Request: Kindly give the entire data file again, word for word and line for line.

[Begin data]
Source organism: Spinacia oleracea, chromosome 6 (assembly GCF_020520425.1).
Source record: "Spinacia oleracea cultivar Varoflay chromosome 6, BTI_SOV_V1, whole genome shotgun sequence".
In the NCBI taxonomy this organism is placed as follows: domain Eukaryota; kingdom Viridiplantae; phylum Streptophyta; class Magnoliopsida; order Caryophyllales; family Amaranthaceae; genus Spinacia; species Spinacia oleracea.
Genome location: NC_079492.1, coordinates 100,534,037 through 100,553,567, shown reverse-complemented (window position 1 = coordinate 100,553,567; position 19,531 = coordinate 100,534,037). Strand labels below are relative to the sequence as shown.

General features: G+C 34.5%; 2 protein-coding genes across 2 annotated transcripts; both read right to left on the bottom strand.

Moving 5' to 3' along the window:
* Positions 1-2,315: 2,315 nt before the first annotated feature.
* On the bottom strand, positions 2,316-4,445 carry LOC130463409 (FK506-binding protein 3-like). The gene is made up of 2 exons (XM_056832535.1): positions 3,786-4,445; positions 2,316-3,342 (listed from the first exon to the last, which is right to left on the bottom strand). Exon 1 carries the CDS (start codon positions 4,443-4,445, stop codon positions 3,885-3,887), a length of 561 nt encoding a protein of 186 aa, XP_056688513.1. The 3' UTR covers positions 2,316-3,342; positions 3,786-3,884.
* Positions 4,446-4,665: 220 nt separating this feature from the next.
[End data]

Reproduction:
Source organism: Spinacia oleracea, chromosome 6 (assembly GCF_020520425.1).
Source record: "Spinacia oleracea cultivar Varoflay chromosome 6, BTI_SOV_V1, whole genome shotgun sequence".
In the NCBI taxonomy this organism is placed as follows: domain Eukaryota; kingdom Viridiplantae; phylum Streptophyta; class Magnoliopsida; order Caryophyllales; family Amaranthaceae; genus Spinacia; species Spinacia oleracea.
Genome location: NC_079492.1, coordinates 100,534,037 through 100,553,567, shown reverse-complemented (window position 1 = coordinate 100,553,567; position 19,531 = coordinate 100,534,037). Strand labels below are relative to the sequence as shown.

General features: G+C 34.5%; 2 protein-coding genes across 2 annotated transcripts; both read right to left on the bottom strand.

Moving 5' to 3' along the window:
* Positions 1-2,315: 2,315 nt before the first annotated feature.
* On the bottom strand, positions 2,316-4,445 carry LOC130463409 (FK506-binding protein 3-like). The gene is made up of 2 exons (XM_056832535.1): positions 3,786-4,445; positions 2,316-3,342 (listed from the first exon to the last, which is right to left on the bottom strand). Exon 1 carries the CDS (start codon positions 4,443-4,445, stop codon positions 3,885-3,887), a length of 561 nt encoding a protein of 186 aa, XP_056688513.1. The 3' UTR covers positions 2,316-3,342; positions 3,786-3,884.
* Positions 4,446-4,665: 220 nt separating this feature from the next.